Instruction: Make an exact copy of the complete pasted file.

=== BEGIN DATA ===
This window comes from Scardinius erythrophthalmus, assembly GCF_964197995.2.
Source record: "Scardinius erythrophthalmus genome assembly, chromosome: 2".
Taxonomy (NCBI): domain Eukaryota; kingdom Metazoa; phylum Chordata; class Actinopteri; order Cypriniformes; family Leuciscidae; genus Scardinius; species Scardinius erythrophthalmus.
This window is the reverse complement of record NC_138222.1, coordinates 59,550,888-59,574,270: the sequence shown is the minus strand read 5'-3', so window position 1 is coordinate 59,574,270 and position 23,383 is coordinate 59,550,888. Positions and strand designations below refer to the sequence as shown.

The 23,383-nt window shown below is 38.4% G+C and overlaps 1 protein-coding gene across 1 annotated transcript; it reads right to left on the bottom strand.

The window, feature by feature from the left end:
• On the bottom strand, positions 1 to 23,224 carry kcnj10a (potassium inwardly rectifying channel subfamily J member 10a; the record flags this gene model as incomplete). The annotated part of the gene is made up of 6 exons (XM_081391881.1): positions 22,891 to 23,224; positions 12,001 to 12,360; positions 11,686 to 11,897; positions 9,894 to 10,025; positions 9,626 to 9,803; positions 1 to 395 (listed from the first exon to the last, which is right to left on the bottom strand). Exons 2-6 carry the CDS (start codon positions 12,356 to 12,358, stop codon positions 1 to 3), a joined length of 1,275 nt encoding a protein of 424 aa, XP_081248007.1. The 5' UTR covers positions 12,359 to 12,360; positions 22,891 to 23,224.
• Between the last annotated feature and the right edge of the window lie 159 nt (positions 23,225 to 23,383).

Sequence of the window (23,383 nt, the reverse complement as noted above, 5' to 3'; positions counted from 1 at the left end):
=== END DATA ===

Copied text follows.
This window comes from Scardinius erythrophthalmus, assembly GCF_964197995.2.
Source record: "Scardinius erythrophthalmus genome assembly, chromosome: 2".
Taxonomy (NCBI): domain Eukaryota; kingdom Metazoa; phylum Chordata; class Actinopteri; order Cypriniformes; family Leuciscidae; genus Scardinius; species Scardinius erythrophthalmus.
This window is the reverse complement of record NC_138222.1, coordinates 59,550,888-59,574,270: the sequence shown is the minus strand read 5'-3', so window position 1 is coordinate 59,574,270 and position 23,383 is coordinate 59,550,888. Positions and strand designations below refer to the sequence as shown.

The 23,383-nt window shown below is 38.4% G+C and overlaps 1 protein-coding gene across 1 annotated transcript; it reads right to left on the bottom strand.

The window, feature by feature from the left end:
• On the bottom strand, positions 1 to 23,224 carry kcnj10a (potassium inwardly rectifying channel subfamily J member 10a; the record flags this gene model as incomplete). The annotated part of the gene is made up of 6 exons (XM_081391881.1): positions 22,891 to 23,224; positions 12,001 to 12,360; positions 11,686 to 11,897; positions 9,894 to 10,025; positions 9,626 to 9,803; positions 1 to 395 (listed from the first exon to the last, which is right to left on the bottom strand). Exons 2-6 carry the CDS (start codon positions 12,356 to 12,358, stop codon positions 1 to 3), a joined length of 1,275 nt encoding a protein of 424 aa, XP_081248007.1. The 5' UTR covers positions 12,359 to 12,360; positions 22,891 to 23,224.
• Between the last annotated feature and the right edge of the window lie 159 nt (positions 23,225 to 23,383).

Sequence of the window (23,383 nt, the reverse complement as noted above, 5' to 3'; positions counted from 1 at the left end):